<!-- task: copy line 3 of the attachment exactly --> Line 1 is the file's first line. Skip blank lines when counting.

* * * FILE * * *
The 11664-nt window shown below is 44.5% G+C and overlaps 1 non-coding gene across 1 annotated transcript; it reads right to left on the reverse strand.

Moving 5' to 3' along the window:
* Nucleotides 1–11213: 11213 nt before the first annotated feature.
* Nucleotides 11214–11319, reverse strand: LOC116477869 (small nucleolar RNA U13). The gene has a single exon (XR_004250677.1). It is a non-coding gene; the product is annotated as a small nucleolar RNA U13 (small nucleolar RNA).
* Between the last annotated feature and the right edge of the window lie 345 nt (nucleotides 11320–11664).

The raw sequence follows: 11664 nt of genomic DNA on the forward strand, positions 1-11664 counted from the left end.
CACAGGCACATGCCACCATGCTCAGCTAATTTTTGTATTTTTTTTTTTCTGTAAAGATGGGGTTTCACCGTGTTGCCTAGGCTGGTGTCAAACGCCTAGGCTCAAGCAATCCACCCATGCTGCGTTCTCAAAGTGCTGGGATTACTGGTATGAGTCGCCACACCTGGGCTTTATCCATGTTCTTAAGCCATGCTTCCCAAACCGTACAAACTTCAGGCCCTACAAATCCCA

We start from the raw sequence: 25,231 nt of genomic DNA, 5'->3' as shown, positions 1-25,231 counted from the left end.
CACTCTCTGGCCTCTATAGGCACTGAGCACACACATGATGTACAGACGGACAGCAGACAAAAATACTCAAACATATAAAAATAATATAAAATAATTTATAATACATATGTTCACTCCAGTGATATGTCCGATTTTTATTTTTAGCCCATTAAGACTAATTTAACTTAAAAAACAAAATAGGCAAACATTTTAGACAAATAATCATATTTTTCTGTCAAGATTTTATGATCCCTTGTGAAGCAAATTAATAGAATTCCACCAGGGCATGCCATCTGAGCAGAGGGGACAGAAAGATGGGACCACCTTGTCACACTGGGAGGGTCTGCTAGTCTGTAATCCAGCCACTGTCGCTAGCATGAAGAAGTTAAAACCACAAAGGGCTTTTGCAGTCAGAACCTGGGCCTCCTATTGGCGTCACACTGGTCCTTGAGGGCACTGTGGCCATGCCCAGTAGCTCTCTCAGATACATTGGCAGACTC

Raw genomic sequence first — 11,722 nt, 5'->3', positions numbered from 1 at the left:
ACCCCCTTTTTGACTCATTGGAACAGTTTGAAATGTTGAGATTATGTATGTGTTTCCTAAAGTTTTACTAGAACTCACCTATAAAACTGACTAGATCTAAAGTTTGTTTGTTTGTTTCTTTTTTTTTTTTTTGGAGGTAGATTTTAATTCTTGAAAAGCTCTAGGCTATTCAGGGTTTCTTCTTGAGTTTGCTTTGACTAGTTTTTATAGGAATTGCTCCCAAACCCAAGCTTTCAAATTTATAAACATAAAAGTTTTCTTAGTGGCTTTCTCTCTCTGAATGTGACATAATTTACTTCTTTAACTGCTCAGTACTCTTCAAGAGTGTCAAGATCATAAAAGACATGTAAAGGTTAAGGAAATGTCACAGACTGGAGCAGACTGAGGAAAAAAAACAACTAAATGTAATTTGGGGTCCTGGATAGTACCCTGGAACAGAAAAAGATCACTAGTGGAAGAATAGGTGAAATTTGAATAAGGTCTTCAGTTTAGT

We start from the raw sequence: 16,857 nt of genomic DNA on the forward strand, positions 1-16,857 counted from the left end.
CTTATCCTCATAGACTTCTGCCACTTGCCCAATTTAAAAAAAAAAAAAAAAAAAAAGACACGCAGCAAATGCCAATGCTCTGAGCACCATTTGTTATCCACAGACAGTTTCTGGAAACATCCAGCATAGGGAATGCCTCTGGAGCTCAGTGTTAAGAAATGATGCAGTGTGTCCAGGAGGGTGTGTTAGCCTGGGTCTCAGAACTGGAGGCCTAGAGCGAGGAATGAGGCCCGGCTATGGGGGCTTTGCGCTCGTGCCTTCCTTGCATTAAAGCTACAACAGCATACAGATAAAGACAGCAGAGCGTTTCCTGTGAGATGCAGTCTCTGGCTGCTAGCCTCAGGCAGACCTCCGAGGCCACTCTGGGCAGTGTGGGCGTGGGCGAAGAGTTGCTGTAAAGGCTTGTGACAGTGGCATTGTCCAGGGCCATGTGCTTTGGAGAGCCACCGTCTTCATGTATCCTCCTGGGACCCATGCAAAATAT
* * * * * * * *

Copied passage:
* Nucleotides 1–11213: 11213 nt before the first annotated feature.